Review: Jake Bugg live in Sydney
It hit 8pm and the State Theatre could be admired in all its architrave and glory from the amount of seats that were still yet to be filled. Emerging one by one from the shadows of a giant technicolour Jake Bugg banner, Blossoms… blossomed. Looking younger than me (which I’m not 100% sure whether they are) and all the way from the other side of the world, standing on this massive stage with so much of the crowd yet to come; a slight moment of empathy comes over me. Having not heard of them before and assumptions already made, by the end of the first song Blossoms had assured me there was no need to empathise.
The 5-piece from Stockport, England, had a very Kooks feel about them, only a little bit more electronic. Two songs in and they were exuberating with confidence. Charlemagne was probably the one that stood out the most, just because it felt that everyone exercised the perfect amount of input, it’s just a real balanced, catchy rock song. The whole set was really enjoyable, other notable mentions were, At Most A Kiss and the acoustic sonnet, My Favourite Room.
When it was Jake Bugg’s turn to walk, the crowd lost it. Opening with On My One, it was like a snap atmosphere change. He had the crowd in the palm of his hand. To watch someone, who appears on the surface to be one of the humblest and insightful people I’ve come across actually perform, is a peculiar thing in itself. This global rock star with stadium status, has such an open mic night aura about him.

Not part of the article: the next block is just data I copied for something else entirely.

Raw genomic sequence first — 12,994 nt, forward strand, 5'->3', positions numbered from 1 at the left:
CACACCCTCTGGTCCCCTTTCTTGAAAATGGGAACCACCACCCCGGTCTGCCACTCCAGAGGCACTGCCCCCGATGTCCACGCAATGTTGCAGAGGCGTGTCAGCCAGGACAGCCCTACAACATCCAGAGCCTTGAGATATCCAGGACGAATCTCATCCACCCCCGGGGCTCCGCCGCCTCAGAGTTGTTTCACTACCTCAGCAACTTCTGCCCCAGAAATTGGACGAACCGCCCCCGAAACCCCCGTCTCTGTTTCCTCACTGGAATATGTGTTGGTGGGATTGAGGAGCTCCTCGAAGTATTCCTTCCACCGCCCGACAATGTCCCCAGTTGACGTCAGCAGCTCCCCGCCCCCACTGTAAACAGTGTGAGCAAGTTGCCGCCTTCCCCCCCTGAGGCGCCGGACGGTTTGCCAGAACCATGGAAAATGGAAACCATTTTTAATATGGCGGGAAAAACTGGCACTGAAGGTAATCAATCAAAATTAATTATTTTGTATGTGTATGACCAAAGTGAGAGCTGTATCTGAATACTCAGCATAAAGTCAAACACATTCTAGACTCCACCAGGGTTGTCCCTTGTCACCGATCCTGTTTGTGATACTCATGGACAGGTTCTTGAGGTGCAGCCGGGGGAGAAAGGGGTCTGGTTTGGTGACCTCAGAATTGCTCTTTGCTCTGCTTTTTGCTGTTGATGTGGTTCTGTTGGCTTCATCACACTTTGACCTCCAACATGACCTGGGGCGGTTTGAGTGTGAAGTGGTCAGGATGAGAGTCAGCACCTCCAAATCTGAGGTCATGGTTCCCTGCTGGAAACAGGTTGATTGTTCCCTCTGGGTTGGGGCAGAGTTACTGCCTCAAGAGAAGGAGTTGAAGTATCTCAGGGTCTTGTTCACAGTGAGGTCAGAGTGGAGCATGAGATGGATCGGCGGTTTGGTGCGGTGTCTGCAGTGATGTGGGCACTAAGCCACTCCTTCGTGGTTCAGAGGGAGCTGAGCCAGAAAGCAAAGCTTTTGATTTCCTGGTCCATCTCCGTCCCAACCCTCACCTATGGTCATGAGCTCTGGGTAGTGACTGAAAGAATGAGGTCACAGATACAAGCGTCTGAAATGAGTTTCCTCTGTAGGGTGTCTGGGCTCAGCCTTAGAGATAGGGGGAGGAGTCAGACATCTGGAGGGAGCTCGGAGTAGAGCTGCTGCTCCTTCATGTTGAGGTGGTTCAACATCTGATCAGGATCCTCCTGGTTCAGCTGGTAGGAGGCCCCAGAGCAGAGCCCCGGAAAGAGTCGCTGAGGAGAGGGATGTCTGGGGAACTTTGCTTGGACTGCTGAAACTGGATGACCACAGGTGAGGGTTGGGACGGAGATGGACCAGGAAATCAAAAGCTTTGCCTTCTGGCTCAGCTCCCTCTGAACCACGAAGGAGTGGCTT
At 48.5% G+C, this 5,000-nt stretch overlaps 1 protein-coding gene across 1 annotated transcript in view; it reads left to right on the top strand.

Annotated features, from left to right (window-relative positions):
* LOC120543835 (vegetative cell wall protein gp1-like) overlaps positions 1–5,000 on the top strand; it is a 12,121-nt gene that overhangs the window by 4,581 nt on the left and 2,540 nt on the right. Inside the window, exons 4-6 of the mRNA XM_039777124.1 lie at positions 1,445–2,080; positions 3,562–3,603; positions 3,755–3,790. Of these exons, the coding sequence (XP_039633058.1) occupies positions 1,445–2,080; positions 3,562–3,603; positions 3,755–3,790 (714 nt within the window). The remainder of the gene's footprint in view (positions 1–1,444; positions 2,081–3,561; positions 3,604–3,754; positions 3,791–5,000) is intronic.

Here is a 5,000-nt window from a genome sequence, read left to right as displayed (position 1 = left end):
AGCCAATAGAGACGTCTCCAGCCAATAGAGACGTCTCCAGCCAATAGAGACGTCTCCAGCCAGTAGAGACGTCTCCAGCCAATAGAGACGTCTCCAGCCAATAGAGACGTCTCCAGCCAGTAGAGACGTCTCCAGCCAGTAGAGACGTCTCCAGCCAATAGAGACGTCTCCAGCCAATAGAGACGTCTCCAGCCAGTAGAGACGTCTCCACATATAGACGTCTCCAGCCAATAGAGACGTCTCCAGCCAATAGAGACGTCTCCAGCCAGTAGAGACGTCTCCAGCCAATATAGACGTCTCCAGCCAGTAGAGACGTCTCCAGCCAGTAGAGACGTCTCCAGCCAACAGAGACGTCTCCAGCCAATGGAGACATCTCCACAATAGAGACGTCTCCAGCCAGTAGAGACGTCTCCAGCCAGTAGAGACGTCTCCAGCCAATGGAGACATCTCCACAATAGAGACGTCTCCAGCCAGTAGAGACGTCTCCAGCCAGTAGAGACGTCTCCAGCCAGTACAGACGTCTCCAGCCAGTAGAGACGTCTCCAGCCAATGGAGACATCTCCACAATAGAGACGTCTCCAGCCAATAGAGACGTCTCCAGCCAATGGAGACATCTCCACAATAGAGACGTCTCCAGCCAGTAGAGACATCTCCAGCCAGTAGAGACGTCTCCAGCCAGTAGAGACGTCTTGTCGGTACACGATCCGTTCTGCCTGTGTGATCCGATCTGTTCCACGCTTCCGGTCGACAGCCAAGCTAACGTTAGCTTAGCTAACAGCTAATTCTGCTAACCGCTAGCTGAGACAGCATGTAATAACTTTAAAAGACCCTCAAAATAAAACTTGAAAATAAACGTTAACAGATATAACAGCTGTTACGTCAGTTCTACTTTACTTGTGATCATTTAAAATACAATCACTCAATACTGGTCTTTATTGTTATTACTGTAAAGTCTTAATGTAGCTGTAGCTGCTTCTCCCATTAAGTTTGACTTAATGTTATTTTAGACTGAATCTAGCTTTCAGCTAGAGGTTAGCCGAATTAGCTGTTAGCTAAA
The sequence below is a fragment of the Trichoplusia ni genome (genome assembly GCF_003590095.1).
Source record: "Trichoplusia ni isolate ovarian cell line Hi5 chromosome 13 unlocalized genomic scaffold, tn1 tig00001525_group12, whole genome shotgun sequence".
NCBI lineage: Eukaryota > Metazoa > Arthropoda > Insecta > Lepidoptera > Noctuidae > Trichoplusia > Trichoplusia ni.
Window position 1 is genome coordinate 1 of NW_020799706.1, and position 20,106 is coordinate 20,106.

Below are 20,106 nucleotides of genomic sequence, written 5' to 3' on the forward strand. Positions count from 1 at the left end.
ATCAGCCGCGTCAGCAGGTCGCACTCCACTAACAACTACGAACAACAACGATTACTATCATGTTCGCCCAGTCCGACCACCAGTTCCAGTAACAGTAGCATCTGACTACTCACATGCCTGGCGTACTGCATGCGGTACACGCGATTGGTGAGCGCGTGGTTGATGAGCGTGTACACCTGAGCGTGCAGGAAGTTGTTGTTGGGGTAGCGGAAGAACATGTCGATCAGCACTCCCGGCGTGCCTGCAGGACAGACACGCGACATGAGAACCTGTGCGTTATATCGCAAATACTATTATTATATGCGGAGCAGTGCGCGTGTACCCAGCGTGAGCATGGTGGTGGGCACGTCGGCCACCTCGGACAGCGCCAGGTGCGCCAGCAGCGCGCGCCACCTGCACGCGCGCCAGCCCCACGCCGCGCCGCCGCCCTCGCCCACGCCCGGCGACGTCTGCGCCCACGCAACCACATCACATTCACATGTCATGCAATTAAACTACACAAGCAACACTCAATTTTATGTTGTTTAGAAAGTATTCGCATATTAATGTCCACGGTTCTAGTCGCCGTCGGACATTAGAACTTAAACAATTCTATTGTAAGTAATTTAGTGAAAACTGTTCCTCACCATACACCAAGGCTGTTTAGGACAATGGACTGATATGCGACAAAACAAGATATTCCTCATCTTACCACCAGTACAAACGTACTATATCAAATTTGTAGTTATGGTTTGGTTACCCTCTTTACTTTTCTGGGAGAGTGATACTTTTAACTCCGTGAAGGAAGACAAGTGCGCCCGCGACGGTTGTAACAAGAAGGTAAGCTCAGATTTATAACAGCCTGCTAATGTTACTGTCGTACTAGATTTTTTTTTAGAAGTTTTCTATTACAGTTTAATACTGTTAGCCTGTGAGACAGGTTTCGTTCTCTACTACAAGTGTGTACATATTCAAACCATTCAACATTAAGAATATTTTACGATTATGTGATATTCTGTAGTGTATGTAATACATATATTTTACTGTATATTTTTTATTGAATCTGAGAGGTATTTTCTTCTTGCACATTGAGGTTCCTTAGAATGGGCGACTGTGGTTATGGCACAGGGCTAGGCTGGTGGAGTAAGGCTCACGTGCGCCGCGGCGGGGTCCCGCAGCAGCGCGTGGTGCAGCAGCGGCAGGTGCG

Much of Bugg’s latest album tells of the woes of being a travelling musician at such a young age. The night starts off as a bit of an oxymoron, there’s thousands of people here to watch a musician singing a song about how he doesn’t like singing songs. Two Fingers and Seen It All followed and four songs in, I could have gone home a happy man. Not many musicians are able to bring to the table what they promise in the studio. Taken from his latest album the song, The Love We’re Hoping For, alongside the shapes and shadows of the State Theatre, felt like some sort of dark hymn from a subterranean cult meeting; it was awesome.
From membrane melting solos, to the gentle caress of the melodies from Broken, he really did shine on the night as a vocalist and a guitarist. For the stature of the show, it was one of the most minimalist I’ve ever seen. There must have been an x on the stage, because if you blinked you would have missed him move. Besides a bit of dialogue every few songs the only time you could see past his wise, hardened, Yoda-like exterior was when he was given proposition from an excited female fan in the front row, only to reply with “I haven’t finished playing yet.” Lightning Bolt saw the night out and you could just feel the whole theatre radiating. The show honestly exceeded expectations.
Review by Travis Jordan.